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With The Pandemic Almost In The Rearview Mirror, Montgomery County Focuses On Growth And Housing

Montgomery County

Last May, when some areas of Maryland began to relax coronavirus restrictions, the state’s most populous county remained vigilant.

Now, as more than 194,000 Montgomery County residents have received their first dose of the Covid-19 vaccine, things are looking up. Residents have a lot to look forward to, from the county forging ahead with its Thrive Montgomery 2050 plan, to a progressive housing plan to several exciting new developments, including luxury apartments, unique office space and a high-end senior living community. 

Read on to learn more about the developments that have been recently completed or are in the pipeline in Montgomery County, how the county was able to move forward with construction during the pandemic and its plans for the future of residential housing. 

Construction Soldiers On 

Construction has continued during the past year throughout Montgomery County. 

Ripley II in Silver Spring is a 26-story, 550K SF residential and mixed-use building from Washington Property Co. The building is scheduled to be completed in 2022 and will include 403 luxury apartment units, a rooftop amenity space, ground-level retail and five levels of above-grade parking. Once finished, it will be 270 feet tall, making it the tallest building in Silver Spring.

The Atelier in Glenmont, a collection of studio, and one- and two-bedroom homes from Elion Partners, Buchanan Partners and JAG, is set to open sometime this month. Located north of Wheaton, steps from the Glenmont Metro station, the building will feature a rooftop deck with an outdoor flat-screen TV and fire pit, a fitness center, a pet spa and a business center with a private conference room. 

909 Rose at Pike and Rose is a 212K SF office building with retail tenants on the ground floor from Federal Realty Investment Trust that is currently leasing. This is a Class-A building with a fitness center, conference center, rooftop terrace, multiple meeting areas, bike storage, and a pantry and café-lounge area.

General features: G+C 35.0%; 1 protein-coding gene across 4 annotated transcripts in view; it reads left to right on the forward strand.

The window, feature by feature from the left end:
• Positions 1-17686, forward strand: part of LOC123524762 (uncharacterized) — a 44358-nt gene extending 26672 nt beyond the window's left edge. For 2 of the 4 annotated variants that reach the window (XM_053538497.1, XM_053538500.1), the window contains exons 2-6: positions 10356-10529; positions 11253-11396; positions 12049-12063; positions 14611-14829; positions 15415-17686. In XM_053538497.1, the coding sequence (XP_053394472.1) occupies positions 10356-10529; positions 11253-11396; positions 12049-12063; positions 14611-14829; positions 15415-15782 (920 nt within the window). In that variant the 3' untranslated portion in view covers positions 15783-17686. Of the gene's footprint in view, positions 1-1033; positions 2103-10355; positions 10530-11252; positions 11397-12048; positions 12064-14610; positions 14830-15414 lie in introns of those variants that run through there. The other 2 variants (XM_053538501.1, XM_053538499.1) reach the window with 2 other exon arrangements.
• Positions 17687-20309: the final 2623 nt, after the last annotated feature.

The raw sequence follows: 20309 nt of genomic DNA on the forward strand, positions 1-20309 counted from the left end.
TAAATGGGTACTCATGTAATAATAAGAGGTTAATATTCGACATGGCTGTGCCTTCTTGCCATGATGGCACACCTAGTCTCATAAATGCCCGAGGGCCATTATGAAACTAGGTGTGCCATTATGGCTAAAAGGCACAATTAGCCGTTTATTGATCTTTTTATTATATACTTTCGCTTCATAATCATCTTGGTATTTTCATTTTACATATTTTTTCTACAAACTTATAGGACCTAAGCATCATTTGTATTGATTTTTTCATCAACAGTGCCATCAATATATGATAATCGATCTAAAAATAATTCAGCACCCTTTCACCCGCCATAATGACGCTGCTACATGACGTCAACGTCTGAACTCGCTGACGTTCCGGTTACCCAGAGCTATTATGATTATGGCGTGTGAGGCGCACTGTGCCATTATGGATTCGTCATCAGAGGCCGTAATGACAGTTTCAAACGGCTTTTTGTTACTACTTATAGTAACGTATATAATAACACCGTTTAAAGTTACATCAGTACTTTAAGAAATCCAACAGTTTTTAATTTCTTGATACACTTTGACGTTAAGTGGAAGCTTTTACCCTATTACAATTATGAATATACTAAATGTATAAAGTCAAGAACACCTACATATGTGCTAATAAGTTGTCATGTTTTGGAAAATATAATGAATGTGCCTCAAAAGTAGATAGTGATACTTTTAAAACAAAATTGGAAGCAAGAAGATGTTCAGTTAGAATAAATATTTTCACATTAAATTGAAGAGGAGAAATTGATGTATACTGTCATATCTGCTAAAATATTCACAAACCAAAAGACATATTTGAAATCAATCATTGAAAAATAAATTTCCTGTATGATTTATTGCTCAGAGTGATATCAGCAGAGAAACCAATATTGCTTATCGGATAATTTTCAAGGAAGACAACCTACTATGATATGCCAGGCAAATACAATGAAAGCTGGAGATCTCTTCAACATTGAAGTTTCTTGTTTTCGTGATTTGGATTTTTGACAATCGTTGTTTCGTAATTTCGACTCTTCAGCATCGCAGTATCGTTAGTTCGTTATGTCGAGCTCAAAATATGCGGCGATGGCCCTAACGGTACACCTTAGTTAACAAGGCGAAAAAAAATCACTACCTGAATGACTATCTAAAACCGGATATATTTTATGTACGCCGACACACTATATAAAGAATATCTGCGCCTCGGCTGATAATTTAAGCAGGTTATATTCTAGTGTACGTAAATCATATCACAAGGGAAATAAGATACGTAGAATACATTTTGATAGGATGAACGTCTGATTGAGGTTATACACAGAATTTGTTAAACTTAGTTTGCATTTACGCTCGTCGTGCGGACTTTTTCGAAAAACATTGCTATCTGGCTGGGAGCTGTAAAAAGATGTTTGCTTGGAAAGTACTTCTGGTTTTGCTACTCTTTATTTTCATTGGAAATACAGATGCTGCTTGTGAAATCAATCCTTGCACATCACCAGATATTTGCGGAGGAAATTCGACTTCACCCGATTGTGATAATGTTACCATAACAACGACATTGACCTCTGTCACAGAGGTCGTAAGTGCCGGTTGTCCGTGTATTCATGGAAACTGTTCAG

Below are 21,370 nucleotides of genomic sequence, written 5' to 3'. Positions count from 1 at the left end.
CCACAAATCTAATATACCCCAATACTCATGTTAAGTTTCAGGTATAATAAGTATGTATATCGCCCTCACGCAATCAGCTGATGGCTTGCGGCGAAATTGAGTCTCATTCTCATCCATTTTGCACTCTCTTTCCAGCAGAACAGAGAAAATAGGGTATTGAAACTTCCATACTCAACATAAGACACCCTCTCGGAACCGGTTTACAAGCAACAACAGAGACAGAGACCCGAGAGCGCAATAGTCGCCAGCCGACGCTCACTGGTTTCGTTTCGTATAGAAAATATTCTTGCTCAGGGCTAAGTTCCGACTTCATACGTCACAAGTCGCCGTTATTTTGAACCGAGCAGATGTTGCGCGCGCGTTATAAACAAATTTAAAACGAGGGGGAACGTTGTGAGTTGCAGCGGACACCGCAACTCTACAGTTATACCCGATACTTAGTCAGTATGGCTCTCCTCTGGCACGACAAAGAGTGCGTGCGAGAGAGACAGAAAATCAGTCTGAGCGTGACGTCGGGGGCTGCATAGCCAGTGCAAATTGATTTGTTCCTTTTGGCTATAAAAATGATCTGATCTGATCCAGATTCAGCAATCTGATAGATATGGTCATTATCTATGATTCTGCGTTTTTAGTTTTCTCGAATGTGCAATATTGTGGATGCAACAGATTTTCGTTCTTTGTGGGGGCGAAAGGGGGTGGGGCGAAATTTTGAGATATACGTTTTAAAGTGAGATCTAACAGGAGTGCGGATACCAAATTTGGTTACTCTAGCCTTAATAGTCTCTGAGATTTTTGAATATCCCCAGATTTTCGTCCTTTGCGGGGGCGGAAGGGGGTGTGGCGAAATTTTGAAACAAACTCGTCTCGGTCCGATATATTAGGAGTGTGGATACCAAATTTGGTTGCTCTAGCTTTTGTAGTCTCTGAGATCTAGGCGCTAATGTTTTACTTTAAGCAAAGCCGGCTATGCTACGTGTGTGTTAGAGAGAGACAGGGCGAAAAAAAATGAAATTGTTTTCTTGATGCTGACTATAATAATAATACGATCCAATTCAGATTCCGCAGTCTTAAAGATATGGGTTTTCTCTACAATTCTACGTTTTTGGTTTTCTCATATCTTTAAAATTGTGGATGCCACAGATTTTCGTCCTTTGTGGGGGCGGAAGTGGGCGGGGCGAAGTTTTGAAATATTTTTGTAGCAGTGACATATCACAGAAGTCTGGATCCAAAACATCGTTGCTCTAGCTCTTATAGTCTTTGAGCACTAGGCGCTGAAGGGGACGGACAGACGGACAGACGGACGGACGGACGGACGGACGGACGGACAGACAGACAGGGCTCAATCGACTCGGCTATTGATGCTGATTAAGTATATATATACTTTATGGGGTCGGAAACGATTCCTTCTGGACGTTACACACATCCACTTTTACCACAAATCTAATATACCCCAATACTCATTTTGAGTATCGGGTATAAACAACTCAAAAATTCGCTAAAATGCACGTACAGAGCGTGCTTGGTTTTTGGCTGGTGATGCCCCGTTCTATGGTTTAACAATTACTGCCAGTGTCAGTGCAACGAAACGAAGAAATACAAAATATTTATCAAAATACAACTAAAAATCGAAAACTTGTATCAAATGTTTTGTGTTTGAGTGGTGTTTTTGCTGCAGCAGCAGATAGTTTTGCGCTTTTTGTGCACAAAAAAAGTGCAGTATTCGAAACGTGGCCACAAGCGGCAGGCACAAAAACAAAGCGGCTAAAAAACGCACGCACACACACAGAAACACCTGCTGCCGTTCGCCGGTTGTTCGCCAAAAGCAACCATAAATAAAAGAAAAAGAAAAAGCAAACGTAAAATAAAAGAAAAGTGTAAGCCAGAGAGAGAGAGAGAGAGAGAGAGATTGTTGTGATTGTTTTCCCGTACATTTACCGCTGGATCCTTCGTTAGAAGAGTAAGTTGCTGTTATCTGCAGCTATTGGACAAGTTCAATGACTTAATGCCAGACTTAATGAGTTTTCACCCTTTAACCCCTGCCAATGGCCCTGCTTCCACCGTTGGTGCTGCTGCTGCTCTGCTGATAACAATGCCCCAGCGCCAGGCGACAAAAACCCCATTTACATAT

Modena Reserve in Kensington is a senior living community from McCaffery and Solera Senior Living completed early this year that includes private dining clubs, cafés, a theater, a salon, a fitness center, and independent living, assisted living and memory care unit homes. 

Along with these new advancements, Montgomery County’s retail sector has been spared some of the staggering vacancy rates seen in other areas. Montgomery Planning reports that Q4 2020 retail vacancy in Montgomery County was 4.2%. Its office vacancy rate was 14%, but that elevated rate is partially due to the fact that more than 850K SF in new inventory has been delivered in the last 18 months.

Montgomery Planning's technology division kept the development review process moving forward virtually during the pandemic without any delay in applications and approvals, it said. The planning board meetings also moved over to Microsoft Teams to allow the board to continue to conduct business uninterrupted and for the members of the community to participate live during online meetings. 

The Bethesda Downtown Plan monitoring and tracking tool shows how construction is moving forward in the area. It highlights density allocated to each site, the number of affordable housing units and the amount of funds directed to the Park Impact Payment for future park sites in Bethesda. 

A Renewed Focus On Housing 

Thrive Montgomery 2050 is a three-pillar plan to make changes to the county over the next few decades. The plan takes aim at Montgomery County’s lack of housing: With 85% of land in the county already developed or otherwise constrained, there is little room to accommodate the hundreds of thousands of new residents that the area is expected to add over the next few decades.  

The plan proposes reconsidering sites that were once deemed unsuitable for development, including parking lots and the air rights over existing buildings. It also includes efforts to make the area more urban, diverse and interconnected.

One of the key goals is to tackle the county’s housing crisis. Almost half of the housing in Montgomery County is made up of single-family homes, thanks in part to widespread zoning laws that keep multifamily housing from being built. But there are plans in the works to make MoCo more affordable for all residents. 

“We can support diversity in our communities by diversifying our housing options,” Montgomery Planning Director Gwen Wright said. “Looking beyond single-family housing will help integrate communities with people across the ethnic, racial, social and economic spectrums. It will also allow residents to stay in the same area by accommodating their different needs as they age.”

The Montgomery County Council directed Montgomery Planning staff to review housing options in the county. In response, the organization has launched an Attainable Housing Strategies initiative, in which it will evaluate and potentially change proposals in an effort to spur the development of more diverse types of housing. 

All of this is part of the Complete Communities chapter of Thrive Montgomery 2050, which aims to overhaul infrastructure in the area, from creating new workplaces, to creating more diverse housing types, goods and services offerings and parks, to building new infrastructure to support walking, biking and transit. 

“We are more than up to the challenge, since addressing Montgomery County’s housing needs is already a critical part of planning work,” Wright said.